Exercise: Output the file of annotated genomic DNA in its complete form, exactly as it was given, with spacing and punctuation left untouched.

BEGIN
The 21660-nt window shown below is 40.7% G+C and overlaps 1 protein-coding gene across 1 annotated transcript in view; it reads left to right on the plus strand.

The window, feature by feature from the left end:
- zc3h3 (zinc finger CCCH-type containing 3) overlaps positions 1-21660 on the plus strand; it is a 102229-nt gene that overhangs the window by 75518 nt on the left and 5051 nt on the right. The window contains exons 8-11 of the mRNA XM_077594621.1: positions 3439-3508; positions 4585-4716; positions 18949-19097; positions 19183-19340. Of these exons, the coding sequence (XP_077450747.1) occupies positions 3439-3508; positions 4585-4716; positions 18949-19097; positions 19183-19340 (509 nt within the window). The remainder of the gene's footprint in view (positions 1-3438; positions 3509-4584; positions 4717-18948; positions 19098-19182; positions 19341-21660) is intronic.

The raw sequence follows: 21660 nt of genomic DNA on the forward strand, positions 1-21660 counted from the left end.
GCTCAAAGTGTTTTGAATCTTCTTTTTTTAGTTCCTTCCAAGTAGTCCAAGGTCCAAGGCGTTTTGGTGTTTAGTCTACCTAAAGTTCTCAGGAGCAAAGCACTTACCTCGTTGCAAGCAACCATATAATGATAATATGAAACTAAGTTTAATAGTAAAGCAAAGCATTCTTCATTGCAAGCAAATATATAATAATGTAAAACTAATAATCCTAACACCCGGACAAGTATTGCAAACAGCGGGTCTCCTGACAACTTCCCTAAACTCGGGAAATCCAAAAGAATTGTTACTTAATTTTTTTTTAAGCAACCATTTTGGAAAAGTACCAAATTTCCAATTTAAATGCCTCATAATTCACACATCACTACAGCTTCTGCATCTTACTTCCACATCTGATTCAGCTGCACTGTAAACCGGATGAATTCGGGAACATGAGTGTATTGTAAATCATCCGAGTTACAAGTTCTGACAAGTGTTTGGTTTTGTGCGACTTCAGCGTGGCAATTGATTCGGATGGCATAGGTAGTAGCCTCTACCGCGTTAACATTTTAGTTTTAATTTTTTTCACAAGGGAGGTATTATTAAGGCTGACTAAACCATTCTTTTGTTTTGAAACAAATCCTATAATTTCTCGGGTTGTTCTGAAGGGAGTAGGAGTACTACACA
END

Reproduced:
The 21660-nt window shown below is 40.7% G+C and overlaps 1 protein-coding gene across 1 annotated transcript in view; it reads left to right on the plus strand.

The window, feature by feature from the left end:
- zc3h3 (zinc finger CCCH-type containing 3) overlaps positions 1-21660 on the plus strand; it is a 102229-nt gene that overhangs the window by 75518 nt on the left and 5051 nt on the right. The window contains exons 8-11 of the mRNA XM_077594621.1: positions 3439-3508; positions 4585-4716; positions 18949-19097; positions 19183-19340. Of these exons, the coding sequence (XP_077450747.1) occupies positions 3439-3508; positions 4585-4716; positions 18949-19097; positions 19183-19340 (509 nt within the window). The remainder of the gene's footprint in view (positions 1-3438; positions 3509-4584; positions 4717-18948; positions 19098-19182; positions 19341-21660) is intronic.

The raw sequence follows: 21660 nt of genomic DNA on the forward strand, positions 1-21660 counted from the left end.
GCTCAAAGTGTTTTGAATCTTCTTTTTTTAGTTCCTTCCAAGTAGTCCAAGGTCCAAGGCGTTTTGGTGTTTAGTCTACCTAAAGTTCTCAGGAGCAAAGCACTTACCTCGTTGCAAGCAACCATATAATGATAATATGAAACTAAGTTTAATAGTAAAGCAAAGCATTCTTCATTGCAAGCAAATATATAATAATGTAAAACTAATAATCCTAACACCCGGACAAGTATTGCAAACAGCGGGTCTCCTGACAACTTCCCTAAACTCGGGAAATCCAAAAGAATTGTTACTTAATTTTTTTTTAAGCAACCATTTTGGAAAAGTACCAAATTTCCAATTTAAATGCCTCATAATTCACACATCACTACAGCTTCTGCATCTTACTTCCACATCTGATTCAGCTGCACTGTAAACCGGATGAATTCGGGAACATGAGTGTATTGTAAATCATCCGAGTTACAAGTTCTGACAAGTGTTTGGTTTTGTGCGACTTCAGCGTGGCAATTGATTCGGATGGCATAGGTAGTAGCCTCTACCGCGTTAACATTTTAGTTTTAATTTTTTTCACAAGGGAGGTATTATTAAGGCTGACTAAACCATTCTTTTGTTTTGAAACAAATCCTATAATTTCTCGGGTTGTTCTGAAGGGAGTAGGAGTACTACACA